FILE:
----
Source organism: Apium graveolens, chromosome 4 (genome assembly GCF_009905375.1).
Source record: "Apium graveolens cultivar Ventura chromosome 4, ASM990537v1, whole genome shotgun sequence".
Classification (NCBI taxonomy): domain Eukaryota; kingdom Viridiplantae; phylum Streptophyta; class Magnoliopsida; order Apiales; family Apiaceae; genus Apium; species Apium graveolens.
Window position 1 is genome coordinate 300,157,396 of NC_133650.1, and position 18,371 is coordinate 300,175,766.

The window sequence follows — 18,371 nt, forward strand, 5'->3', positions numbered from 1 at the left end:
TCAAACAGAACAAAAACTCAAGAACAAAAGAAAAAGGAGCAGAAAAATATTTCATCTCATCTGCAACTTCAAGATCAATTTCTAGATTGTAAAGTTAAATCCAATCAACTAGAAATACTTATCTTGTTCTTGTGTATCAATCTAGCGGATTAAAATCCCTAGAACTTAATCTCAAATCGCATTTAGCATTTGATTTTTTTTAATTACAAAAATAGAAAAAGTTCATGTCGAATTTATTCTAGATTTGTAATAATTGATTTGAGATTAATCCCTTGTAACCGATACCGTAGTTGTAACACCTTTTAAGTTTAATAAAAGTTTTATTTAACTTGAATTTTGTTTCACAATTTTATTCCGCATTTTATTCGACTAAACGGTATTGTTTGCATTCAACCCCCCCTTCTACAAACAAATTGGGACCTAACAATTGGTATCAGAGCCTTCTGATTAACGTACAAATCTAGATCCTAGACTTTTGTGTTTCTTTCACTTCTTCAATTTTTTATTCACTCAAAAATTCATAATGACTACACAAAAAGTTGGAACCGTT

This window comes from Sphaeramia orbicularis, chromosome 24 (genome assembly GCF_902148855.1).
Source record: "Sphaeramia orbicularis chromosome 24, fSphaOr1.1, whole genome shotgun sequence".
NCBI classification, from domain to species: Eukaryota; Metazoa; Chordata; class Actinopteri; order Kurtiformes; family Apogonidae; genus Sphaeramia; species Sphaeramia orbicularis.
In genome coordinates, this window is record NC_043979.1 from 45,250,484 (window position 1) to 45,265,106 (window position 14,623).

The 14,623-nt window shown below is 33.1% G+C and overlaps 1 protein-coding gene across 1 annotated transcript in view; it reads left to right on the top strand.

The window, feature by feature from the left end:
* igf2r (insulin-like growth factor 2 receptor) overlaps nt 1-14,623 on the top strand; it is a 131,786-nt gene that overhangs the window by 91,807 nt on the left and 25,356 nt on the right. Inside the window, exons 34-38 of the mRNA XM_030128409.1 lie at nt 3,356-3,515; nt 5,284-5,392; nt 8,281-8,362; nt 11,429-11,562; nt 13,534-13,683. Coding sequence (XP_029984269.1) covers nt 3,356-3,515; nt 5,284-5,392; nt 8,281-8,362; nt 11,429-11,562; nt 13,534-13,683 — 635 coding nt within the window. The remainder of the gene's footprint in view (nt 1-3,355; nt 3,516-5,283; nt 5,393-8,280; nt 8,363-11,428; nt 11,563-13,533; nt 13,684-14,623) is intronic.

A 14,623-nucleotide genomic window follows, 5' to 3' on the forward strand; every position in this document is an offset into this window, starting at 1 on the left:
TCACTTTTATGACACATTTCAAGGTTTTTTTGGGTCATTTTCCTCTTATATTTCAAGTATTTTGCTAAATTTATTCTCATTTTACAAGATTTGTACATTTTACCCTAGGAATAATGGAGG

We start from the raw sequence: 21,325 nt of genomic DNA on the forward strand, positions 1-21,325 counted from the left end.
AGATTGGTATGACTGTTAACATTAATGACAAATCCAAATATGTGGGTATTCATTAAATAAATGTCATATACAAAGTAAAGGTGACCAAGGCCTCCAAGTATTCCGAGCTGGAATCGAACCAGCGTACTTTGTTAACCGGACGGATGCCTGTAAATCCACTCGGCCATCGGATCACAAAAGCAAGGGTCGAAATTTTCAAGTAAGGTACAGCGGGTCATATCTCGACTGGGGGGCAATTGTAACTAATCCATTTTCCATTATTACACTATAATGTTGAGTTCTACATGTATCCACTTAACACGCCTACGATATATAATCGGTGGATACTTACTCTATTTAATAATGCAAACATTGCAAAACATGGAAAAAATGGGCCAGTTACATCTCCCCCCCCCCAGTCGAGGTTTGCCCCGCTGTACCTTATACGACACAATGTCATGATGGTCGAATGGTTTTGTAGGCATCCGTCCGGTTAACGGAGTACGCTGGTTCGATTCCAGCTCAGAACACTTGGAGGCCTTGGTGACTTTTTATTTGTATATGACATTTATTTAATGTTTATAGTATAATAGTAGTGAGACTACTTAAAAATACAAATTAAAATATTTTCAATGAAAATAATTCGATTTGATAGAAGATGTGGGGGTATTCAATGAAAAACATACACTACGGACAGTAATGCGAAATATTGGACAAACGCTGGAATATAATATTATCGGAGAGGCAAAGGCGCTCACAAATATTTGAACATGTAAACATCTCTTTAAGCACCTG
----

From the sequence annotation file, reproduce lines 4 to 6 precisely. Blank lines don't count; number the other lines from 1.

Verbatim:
Window position 1 is genome coordinate 300,157,396 of NC_133650.1, and position 18,371 is coordinate 300,175,766.

The window sequence follows — 18,371 nt, forward strand, 5'->3', positions numbered from 1 at the left end:
TCAAACAGAACAAAAACTCAAGAACAAAAGAAAAAGGAGCAGAAAAATATTTCATCTCATCTGCAACTTCAAGATCAATTTCTAGATTGTAAAGTTAAATCCAATCAACTAGAAATACTTATCTTGTTCTTGTGTATCAATCTAGCGGATTAAAATCCCTAGAACTTAATCTCAAATCGCATTTAGCATTTGATTTTTTTTAATTACAAAAATAGAAAAAGTTCATGTCGAATTTATTCTAGATTTGTAATAATTGATTTGAGATTAATCCCTTGTAACCGATACCGTAGTTGTAACACCTTTTAAGTTTAATAAAAGTTTTATTTAACTTGAATTTTGTTTCACAATTTTATTCCGCATTTTATTCGACTAAACGGTATTGTTTGCATTCAACCCCCCCTTCTACAAACAAATTGGGACCTAACAATTGGTATCAGAGCCTTCTGATTAACGTACAAATCTAGATCCTAGACTTTTGTGTTTCTTTCACTTCTTCAATTTTTTATTCACTCAAAAATTCATAATGACTACACAAAAAGTTGGAACCGTT